This post appears here courtesy of the Carolina Journal
. The author of this post is Theresa Opeka
North Carolina continues to wait and see if the state Supreme Court will address a trial judge's $1.7 billion education funding order. The state Appeals Court threw out that order, but the case could head to North Carolina's highest court in the weeks ahead.
State Treasurer Dale Folwell said the waiting should be a moot point because the action by Superior Court Judge David Lee is unconstitutional.
"In this constitution, it says no money should leave the coffers unless it's appropriated by the General Assembly,"
Folwell told guest host Donna King, Carolina Journal editor-in-chief, Friday on PBS North Carolina's "Front Row with Marc Rotterman." "It's just sad that we have gotten to a situation of an almost constitutional crisis in North Carolina on this Leandro decision."
Leandro is the shorthand name for a series of school-funding court cases dating back to 1994.
Retired Union County Judge David Lee ordered the $1.7 billion transfer from the state's coffers to fund public education in a hearing on Nov.10. The transfer would bankroll two years of a remedial plan in the Leandro case. The price tag for the entire plan is $5.6 billion.
Folwell said he is not alone in pointing out the unconstitutionality of the decision.
"The controller of North Carolina, Dr. Linda Combs, and the GA (General Assembly), which is one of the three legs of the stool that operate our state government and these agencies depend on to have these checks and balances, but, most importantly, the person who has shepherded the Leandro decision for the last 27 years, Judge [Howard] Manning, is also opposed to what Judge Lee has done,"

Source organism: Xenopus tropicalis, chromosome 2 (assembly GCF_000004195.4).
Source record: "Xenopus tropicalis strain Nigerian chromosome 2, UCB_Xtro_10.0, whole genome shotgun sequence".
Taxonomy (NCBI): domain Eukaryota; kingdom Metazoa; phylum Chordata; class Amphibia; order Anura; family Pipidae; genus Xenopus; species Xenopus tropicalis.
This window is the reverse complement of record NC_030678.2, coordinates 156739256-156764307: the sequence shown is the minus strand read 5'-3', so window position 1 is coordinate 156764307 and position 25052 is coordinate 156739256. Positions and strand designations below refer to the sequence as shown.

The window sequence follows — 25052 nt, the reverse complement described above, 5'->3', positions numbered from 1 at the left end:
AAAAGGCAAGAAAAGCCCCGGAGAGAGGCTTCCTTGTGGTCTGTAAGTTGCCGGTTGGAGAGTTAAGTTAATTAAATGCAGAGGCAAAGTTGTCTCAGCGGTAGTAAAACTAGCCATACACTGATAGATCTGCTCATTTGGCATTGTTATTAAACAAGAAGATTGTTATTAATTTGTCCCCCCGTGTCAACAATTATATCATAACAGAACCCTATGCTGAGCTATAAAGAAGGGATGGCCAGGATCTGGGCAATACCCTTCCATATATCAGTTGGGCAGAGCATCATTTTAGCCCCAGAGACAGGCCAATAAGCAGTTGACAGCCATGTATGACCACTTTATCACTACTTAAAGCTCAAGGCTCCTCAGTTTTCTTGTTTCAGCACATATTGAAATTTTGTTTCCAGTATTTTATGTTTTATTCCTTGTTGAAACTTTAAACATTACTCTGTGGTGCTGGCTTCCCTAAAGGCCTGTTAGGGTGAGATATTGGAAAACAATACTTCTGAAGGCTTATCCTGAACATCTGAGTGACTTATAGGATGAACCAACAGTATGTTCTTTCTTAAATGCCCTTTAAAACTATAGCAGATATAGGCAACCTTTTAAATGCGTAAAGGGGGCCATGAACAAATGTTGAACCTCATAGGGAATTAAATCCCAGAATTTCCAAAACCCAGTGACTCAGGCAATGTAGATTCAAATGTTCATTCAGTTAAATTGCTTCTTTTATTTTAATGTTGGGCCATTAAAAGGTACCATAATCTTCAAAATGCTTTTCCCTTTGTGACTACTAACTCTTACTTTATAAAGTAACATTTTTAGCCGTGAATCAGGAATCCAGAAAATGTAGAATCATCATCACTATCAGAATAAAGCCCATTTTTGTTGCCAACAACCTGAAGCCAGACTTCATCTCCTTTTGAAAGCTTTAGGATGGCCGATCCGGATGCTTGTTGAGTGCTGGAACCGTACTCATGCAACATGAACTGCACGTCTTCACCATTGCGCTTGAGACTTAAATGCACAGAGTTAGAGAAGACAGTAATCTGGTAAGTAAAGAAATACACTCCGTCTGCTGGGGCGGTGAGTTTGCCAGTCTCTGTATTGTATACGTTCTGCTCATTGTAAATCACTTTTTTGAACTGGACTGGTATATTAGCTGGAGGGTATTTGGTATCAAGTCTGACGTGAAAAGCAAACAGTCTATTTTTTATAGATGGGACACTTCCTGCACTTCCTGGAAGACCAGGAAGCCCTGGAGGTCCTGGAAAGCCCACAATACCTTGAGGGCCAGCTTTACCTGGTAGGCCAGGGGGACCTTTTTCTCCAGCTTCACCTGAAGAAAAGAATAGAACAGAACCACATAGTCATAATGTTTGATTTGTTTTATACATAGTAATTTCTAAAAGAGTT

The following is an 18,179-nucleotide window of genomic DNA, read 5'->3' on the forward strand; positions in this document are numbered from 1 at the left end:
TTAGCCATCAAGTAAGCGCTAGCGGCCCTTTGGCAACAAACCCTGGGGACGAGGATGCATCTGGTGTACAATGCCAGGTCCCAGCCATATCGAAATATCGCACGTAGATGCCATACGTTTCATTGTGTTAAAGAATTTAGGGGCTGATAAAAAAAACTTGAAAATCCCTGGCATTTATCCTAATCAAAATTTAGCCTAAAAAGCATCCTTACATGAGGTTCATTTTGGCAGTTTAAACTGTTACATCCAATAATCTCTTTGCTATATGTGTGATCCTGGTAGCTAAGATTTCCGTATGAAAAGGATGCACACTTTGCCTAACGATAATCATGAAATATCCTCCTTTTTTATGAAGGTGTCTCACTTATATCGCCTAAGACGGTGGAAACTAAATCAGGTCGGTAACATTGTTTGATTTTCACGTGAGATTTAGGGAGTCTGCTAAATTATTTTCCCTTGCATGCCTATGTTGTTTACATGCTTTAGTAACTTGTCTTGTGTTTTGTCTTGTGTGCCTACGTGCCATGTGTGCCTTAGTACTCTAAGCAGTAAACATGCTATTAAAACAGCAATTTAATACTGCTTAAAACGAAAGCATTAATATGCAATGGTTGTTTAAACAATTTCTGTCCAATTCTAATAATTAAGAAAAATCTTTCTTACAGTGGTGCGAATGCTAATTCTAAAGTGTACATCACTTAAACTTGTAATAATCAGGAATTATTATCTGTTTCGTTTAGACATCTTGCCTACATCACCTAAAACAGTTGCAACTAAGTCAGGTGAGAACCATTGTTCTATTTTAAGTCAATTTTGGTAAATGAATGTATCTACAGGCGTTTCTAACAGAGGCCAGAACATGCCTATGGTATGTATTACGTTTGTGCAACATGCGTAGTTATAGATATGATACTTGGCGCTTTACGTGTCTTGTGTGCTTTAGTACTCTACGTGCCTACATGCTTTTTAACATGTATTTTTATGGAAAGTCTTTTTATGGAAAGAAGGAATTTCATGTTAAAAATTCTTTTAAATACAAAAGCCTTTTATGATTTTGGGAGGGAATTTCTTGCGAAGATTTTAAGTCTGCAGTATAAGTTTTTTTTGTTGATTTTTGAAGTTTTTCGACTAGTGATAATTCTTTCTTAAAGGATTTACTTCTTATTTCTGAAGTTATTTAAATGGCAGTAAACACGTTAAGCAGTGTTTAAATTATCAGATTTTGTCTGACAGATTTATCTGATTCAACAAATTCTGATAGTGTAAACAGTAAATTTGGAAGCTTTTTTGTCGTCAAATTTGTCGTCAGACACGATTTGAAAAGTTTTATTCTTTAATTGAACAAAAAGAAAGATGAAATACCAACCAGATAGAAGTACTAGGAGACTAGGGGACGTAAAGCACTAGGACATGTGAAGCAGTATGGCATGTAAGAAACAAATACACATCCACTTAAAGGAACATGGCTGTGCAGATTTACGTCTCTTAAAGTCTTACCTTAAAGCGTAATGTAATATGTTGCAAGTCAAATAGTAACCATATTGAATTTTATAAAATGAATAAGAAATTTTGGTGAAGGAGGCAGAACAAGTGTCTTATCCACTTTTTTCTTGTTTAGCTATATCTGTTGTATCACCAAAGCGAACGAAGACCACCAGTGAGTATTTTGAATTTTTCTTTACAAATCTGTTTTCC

Folwell called it "unfortunate"
that Lee relied on a study that cost $2 million in taxpayer funds to make his decision, referring to the study from WestEd, a California-based education consulting company selected by Lee in 2018 to estimate the cost of meeting the state's constitutional obligations for public education. Lee used the report to justify his ruling in November.
"This court for 17 years has granted every reasonable deference to the legislative and the executive branches of government to put together a plan. That simply has not occurred, for whatever reason. The court's deference is at an end at this point,"
said Lee at the time.
The N.C. Court of Appeals issued a "writ of prohibition"
on Nov. 30. That writ, from a split 2-1 appellate panel, blocked Lee's order.
Parties in the case who support court-ordered spending have asked the state Supreme Court to overrule the appellate judges. Combs and Republican legislative leaders asked the N.C. Supreme Court not to step into the latest dispute involving Leandro.
The next court filing in the case, from Leandro spending supporters, is due at the Supreme Court by Jan. 18.
There's no timeline for the state Supreme Court to decide whether to take up the case. The state's highest court has issued two prior opinions in the dispute, in 1997 and 2004.